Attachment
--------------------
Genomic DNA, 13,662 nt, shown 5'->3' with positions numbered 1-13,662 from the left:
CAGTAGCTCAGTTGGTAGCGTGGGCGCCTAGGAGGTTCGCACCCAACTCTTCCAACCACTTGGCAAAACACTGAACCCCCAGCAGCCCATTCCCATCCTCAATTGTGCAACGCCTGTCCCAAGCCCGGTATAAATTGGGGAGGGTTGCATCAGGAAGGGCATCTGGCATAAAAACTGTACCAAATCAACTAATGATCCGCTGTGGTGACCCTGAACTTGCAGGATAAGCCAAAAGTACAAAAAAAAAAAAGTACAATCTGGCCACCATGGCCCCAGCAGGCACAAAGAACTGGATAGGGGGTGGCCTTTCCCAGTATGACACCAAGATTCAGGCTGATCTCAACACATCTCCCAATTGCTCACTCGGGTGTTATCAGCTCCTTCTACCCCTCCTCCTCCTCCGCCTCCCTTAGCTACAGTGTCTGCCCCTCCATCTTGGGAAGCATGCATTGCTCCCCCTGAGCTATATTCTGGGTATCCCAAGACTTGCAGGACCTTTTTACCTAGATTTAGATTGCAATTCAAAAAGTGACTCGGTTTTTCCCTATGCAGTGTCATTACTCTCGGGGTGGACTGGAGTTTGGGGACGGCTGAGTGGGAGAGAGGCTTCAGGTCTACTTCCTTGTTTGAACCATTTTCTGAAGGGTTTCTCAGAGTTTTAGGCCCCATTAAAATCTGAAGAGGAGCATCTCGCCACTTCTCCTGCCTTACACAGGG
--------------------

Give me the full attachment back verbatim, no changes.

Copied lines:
Genomic DNA, 13,662 nt, shown 5'->3' with positions numbered 1-13,662 from the left:
CAGTAGCTCAGTTGGTAGCGTGGGCGCCTAGGAGGTTCGCACCCAACTCTTCCAACCACTTGGCAAAACACTGAACCCCCAGCAGCCCATTCCCATCCTCAATTGTGCAACGCCTGTCCCAAGCCCGGTATAAATTGGGGAGGGTTGCATCAGGAAGGGCATCTGGCATAAAAACTGTACCAAATCAACTAATGATCCGCTGTGGTGACCCTGAACTTGCAGGATAAGCCAAAAGTACAAAAAAAAAAAAGTACAATCTGGCCACCATGGCCCCAGCAGGCACAAAGAACTGGATAGGGGGTGGCCTTTCCCAGTATGACACCAAGATTCAGGCTGATCTCAACACATCTCCCAATTGCTCACTCGGGTGTTATCAGCTCCTTCTACCCCTCCTCCTCCTCCGCCTCCCTTAGCTACAGTGTCTGCCCCTCCATCTTGGGAAGCATGCATTGCTCCCCCTGAGCTATATTCTGGGTATCCCAAGACTTGCAGGACCTTTTTACCTAGATTTAGATTGCAATTCAAAAAGTGACTCGGTTTTTCCCTATGCAGTGTCATTACTCTCGGGGTGGACTGGAGTTTGGGGACGGCTGAGTGGGAGAGAGGCTTCAGGTCTACTTCCTTGTTTGAACCATTTTCTGAAGGGTTTCTCAGAGTTTTAGGCCCCATTAAAATCTGAAGAGGAGCATCTCGCCACTTCTCCTGCCTTACACAGGG